In 2013, a team of biologists led by Dr. Salvatore Cerchio made an exciting discovery off the northwest coast of Madagascar: the first population of the rare and poorly understood Omura’s whale that could actually be studied, found off the northwest island of Nosy Be.
Dr. Cerchio has been conducting research on cetaceans in Madagascar since 2004, and studying coastal dolphins and cetacean diversity in the Nosy Be region since 2007. The work on Omura's whales began in 2013, when Cerchio and his team started to see an unusual baleen whale during an effort to document diversity of cetacean species in the region. At first, with only a few brief encounters, they thought it was a Bryde’s whale, a common mistake. But then once they started to see them more frequently, they realized that this was something very special, and genetic verification confirmed that it was in fact Omura’s whale.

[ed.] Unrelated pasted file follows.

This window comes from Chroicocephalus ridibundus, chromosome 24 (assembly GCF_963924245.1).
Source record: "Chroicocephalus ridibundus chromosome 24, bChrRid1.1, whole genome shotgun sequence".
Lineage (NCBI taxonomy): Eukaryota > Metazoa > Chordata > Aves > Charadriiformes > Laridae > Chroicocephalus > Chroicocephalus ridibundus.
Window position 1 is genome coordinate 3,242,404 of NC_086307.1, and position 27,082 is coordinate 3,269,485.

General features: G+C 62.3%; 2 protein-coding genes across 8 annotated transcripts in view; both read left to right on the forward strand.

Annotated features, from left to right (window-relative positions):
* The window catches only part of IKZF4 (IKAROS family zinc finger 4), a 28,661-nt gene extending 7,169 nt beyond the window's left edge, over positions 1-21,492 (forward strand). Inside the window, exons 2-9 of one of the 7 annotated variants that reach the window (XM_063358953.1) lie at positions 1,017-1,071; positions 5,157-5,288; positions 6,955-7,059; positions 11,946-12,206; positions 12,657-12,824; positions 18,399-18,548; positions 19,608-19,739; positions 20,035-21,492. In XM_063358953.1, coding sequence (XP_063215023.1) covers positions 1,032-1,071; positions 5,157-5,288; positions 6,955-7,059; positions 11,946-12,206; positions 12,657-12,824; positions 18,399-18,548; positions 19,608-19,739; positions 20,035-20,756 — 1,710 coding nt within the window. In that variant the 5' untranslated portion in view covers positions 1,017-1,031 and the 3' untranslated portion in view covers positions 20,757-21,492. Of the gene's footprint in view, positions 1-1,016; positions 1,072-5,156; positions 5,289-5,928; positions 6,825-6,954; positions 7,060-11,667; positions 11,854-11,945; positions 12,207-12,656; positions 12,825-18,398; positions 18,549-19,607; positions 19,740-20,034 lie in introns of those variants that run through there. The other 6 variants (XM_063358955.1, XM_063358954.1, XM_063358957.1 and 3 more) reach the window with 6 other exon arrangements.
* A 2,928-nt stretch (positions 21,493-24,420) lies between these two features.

Since then Cerchio’s team has published the first scientific study on the ecology and behavior of the species in the journal Royal Society Open Science.
Currently the work continues through an international collaboration between the New England Aquarium, the Malagasy NGO Les Baleines Ass'eau, and the Madagascar Centre National de Recherches Océanographiques (CNRO). The 2015 field work was funded by the U.S. Marine Mammal Commission; funding is being sought for continuing research efforts.